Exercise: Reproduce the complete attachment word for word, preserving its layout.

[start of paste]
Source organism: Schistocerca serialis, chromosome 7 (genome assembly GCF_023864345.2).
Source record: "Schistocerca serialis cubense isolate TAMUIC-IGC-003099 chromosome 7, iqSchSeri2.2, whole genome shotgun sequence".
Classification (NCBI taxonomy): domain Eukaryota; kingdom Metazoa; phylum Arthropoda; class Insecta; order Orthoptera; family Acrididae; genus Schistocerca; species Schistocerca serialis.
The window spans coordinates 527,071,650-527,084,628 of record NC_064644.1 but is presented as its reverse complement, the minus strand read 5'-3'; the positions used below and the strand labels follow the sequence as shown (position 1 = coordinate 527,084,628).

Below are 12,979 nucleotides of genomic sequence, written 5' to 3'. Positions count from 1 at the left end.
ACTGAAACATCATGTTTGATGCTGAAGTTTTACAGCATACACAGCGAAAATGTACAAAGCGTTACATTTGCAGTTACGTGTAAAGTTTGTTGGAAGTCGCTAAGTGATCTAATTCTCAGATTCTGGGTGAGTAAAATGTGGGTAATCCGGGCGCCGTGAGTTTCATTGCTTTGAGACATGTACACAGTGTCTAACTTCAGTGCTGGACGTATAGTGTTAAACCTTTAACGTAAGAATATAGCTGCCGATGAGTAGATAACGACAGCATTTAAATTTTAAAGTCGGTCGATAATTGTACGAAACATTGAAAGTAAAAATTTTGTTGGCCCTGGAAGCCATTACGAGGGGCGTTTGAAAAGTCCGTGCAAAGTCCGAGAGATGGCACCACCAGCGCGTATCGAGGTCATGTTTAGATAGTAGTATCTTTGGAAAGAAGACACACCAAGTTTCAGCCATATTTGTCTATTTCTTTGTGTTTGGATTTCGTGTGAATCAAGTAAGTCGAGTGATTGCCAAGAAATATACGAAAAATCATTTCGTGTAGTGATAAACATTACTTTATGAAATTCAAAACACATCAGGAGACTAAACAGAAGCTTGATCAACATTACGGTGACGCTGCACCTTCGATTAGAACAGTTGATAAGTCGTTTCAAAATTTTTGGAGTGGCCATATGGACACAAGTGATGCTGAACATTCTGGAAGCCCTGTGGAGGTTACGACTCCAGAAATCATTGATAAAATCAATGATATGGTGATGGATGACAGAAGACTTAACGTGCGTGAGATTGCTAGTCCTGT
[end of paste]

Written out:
Source organism: Schistocerca serialis, chromosome 7 (genome assembly GCF_023864345.2).
Source record: "Schistocerca serialis cubense isolate TAMUIC-IGC-003099 chromosome 7, iqSchSeri2.2, whole genome shotgun sequence".
Classification (NCBI taxonomy): domain Eukaryota; kingdom Metazoa; phylum Arthropoda; class Insecta; order Orthoptera; family Acrididae; genus Schistocerca; species Schistocerca serialis.
The window spans coordinates 527,071,650-527,084,628 of record NC_064644.1 but is presented as its reverse complement, the minus strand read 5'-3'; the positions used below and the strand labels follow the sequence as shown (position 1 = coordinate 527,084,628).

Below are 12,979 nucleotides of genomic sequence, written 5' to 3'. Positions count from 1 at the left end.
ACTGAAACATCATGTTTGATGCTGAAGTTTTACAGCATACACAGCGAAAATGTACAAAGCGTTACATTTGCAGTTACGTGTAAAGTTTGTTGGAAGTCGCTAAGTGATCTAATTCTCAGATTCTGGGTGAGTAAAATGTGGGTAATCCGGGCGCCGTGAGTTTCATTGCTTTGAGACATGTACACAGTGTCTAACTTCAGTGCTGGACGTATAGTGTTAAACCTTTAACGTAAGAATATAGCTGCCGATGAGTAGATAACGACAGCATTTAAATTTTAAAGTCGGTCGATAATTGTACGAAACATTGAAAGTAAAAATTTTGTTGGCCCTGGAAGCCATTACGAGGGGCGTTTGAAAAGTCCGTGCAAAGTCCGAGAGATGGCACCACCAGCGCGTATCGAGGTCATGTTTAGATAGTAGTATCTTTGGAAAGAAGACACACCAAGTTTCAGCCATATTTGTCTATTTCTTTGTGTTTGGATTTCGTGTGAATCAAGTAAGTCGAGTGATTGCCAAGAAATATACGAAAAATCATTTCGTGTAGTGATAAACATTACTTTATGAAATTCAAAACACATCAGGAGACTAAACAGAAGCTTGATCAACATTACGGTGACGCTGCACCTTCGATTAGAACAGTTGATAAGTCGTTTCAAAATTTTTGGAGTGGCCATATGGACACAAGTGATGCTGAACATTCTGGAAGCCCTGTGGAGGTTACGACTCCAGAAATCATTGATAAAATCAATGATATGGTGATGGATGACAGAAGACTTAACGTGCGTGAGATTGCTAGTCCTGT